Numerous times weekly, I am contacted by individuals wanting to work with me for weight loss, but who suspect that they first need to treat an underlying digestive issue prior to starting another unsuccessful weight loss attempt. They are convinced, and I believe rightfully so, that their inability to lose weight despite tremendous efforts is stemming from unresolved gut issues. It is quite validating to them when I agree that their hypothesis has validity, as I often see that my weight loss clients with concurrent unresolved digestive issues often do not lose weight until we spend 3 to 4 months fixing up the gut. To quote Dr. Kenneth Brown:

“Gastrointestinal and digestive issues can definitely have a large effect on the way we eat and how our bodies absorb and digest foods, causing us to gain or lose weight. Most digestive problems tend to cause weight loss from poor absorption of food, but there are a few situations in which our intestinal health can contribute to weight gain.”

Below are three common conditions I see that can contribute to a difficulty losing weight:

GERD (Gastro-Esophageal Reflux Disease,) also known as “heartburn”

GERD sufferers tend to experience relief when the stomach contains food, and often experience nausea on an empty stomach. Eating provides temporary relief because both the food being eaten and the saliva from actually chewing that food neutralize acid. The only problem? Once the food’s been digested, the bloating, burning, and nausea symptoms appear even more aggressively because of rebound acid production. But because people want immediate relief, it’s easy to get sucked into a dangerous cycle of overeating that leads to weight gain.

SIBO (Small Intestine Bacterial Overgrowth)

This condition, particularly common in our community, manifests as severe bloating and distension post-meal, with often concurring IBS symptoms such as pain, constipation, or diarrhea. It’s caused by the movement of bacteria upwards from the large intestine into the normally sterile small intestine, where these bacteria then have a field day eating carbs coming in from the stomach, producing uncomfortable gassy byproducts.

SIBO causes weight gain in two ways. Firstly, the bacteria often produce methane gas, which slows down the overall function of the small intestine, allowing the intestinal villi to absorb more calories per bite. In other words, the exact opposite of what you want to happen if you are trying to lose weight. Secondly, SIBO can slow down metabolism and cause insulin and leptin resistance, both of which help regulate hunger and satiety. As a result, you’re likely to crave carbs and probably won’t feel full after eating, even if it’s a fully satisfying meal. I find it helpful in SIBO cases to add to the regimen the probiotic strain lactobacillus gasseri, which research has demonstrated to improve weight loss efforts.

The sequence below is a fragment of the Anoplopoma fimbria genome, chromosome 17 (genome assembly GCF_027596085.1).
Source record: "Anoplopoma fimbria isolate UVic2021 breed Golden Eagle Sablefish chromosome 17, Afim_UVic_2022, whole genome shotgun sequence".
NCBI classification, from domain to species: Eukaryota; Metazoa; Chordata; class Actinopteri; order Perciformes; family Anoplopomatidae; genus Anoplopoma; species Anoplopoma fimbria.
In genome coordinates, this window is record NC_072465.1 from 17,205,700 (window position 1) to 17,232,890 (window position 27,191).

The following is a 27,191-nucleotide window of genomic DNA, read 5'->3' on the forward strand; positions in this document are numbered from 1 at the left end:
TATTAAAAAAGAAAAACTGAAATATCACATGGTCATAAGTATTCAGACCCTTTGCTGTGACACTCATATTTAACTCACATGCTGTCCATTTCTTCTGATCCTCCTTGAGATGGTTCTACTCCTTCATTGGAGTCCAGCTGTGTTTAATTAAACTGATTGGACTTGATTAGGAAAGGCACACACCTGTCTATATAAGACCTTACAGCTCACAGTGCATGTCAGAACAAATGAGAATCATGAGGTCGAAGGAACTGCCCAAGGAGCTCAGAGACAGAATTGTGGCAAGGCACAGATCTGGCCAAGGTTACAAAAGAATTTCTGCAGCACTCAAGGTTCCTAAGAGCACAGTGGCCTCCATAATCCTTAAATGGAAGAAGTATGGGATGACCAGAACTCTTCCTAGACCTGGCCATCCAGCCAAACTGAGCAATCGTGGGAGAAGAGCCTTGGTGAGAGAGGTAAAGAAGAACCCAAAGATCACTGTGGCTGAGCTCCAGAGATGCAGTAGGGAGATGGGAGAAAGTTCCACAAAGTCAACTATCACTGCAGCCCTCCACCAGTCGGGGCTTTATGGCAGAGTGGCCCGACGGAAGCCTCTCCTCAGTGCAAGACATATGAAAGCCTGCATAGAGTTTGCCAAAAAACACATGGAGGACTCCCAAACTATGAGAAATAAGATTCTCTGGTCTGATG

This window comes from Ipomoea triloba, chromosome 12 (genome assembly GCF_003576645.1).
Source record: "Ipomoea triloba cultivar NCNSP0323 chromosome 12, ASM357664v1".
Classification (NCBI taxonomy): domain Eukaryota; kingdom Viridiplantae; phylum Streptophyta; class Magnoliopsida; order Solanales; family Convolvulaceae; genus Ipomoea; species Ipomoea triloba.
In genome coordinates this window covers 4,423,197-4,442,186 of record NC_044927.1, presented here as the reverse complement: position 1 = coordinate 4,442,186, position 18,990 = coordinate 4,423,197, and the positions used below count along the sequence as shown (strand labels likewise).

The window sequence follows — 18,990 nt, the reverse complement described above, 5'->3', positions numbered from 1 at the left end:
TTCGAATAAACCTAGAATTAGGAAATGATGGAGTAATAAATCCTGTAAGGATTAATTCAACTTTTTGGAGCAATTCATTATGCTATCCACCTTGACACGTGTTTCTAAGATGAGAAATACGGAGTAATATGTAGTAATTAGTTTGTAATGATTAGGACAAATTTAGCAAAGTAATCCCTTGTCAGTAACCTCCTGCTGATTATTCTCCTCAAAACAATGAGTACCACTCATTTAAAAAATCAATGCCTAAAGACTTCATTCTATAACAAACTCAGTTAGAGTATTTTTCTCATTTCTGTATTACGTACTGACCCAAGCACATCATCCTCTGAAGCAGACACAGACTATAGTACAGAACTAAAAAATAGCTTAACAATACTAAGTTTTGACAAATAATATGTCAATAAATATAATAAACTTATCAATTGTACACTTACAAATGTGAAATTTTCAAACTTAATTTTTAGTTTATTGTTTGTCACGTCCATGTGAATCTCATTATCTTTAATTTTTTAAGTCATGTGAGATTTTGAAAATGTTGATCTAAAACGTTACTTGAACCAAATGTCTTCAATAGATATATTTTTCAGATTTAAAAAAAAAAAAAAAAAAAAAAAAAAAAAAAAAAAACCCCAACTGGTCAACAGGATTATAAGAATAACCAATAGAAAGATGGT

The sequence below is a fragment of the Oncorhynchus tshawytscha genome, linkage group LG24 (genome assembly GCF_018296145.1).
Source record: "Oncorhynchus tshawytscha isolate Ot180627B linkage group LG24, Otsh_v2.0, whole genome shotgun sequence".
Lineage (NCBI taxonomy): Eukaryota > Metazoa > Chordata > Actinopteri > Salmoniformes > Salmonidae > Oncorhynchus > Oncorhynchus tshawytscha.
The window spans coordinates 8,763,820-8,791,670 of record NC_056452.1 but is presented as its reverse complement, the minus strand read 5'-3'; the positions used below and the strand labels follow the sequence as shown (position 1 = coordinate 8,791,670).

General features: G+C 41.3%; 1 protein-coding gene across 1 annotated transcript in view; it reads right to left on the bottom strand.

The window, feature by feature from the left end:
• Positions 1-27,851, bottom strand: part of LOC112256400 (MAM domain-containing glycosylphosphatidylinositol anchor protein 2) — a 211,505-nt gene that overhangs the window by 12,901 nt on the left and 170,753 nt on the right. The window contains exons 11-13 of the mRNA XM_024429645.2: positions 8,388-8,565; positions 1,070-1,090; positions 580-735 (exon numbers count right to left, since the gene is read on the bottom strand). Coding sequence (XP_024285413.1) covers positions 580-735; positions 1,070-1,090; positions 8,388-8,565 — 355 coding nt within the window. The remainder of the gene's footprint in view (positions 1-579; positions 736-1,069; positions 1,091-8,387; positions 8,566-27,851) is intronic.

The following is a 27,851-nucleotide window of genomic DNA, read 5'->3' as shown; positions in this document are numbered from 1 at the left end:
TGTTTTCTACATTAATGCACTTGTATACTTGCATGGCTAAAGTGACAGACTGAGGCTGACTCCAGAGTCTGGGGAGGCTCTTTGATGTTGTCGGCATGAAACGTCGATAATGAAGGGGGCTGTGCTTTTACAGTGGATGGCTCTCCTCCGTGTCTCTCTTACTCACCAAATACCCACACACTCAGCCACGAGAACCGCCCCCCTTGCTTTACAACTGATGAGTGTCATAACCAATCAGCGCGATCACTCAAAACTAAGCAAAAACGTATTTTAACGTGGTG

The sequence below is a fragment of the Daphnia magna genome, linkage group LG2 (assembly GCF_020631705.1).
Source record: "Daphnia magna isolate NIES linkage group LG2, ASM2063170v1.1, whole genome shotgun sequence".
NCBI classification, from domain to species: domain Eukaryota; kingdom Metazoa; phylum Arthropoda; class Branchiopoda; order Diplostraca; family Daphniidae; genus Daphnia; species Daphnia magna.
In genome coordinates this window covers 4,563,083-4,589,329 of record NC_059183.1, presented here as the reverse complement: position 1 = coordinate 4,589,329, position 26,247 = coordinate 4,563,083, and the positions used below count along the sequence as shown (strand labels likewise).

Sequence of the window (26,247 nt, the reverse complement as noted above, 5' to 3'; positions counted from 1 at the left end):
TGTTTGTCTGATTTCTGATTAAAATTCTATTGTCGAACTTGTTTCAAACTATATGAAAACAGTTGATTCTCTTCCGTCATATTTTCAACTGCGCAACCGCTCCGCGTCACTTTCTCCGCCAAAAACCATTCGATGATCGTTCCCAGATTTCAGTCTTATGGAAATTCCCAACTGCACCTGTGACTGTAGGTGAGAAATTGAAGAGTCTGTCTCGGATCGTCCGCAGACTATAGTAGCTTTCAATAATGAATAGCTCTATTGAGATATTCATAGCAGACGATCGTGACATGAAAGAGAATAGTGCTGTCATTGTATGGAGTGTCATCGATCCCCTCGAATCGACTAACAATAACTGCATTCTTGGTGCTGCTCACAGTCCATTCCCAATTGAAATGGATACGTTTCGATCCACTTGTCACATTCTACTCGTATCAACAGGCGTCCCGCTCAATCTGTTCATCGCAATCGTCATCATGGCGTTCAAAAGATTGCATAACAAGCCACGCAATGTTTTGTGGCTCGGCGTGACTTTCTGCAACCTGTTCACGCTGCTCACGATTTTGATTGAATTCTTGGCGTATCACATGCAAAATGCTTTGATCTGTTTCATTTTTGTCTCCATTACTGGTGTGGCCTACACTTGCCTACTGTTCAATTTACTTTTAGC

When you’re stopped up, that weighed-down feeling you get may translate into extra pounds on the scale due to the weight of the extra fecal content being stored. But there’s good news: your body isn’t actually absorbing more calories, says Brown, so it’s not true fat storage gain. However, when individuals are constipated, they don’t exactly feel motivated to hit the gym or take a jog. That sluggish feeling accompanying long-term constipation can therefore indirectly lead to actual fat and weight gain due to decreased motivation to exercise.

The good news is that most individuals who resolve their digestive troubles can lose weight, although they need to be patient and work through the gut repair process for a few months first. Amazingly, we now know that the health of the gut and the billions of microbes that reside in it affects not just our long-term health, but our ability to lose and maintain a healthy weight as well.

Tamar Feldman, RDN CDE is a Registered Dietitian/Nutritionist and a Certified Diabetes Educator and is co-founder of the app GI Trak. She maintains a busy virtual practice to an international clientele, specializing in balanced and sustainable weight loss and nutrition therapy for autoimmune and gut issues. She can be reached at 732-364-0064 or through her website: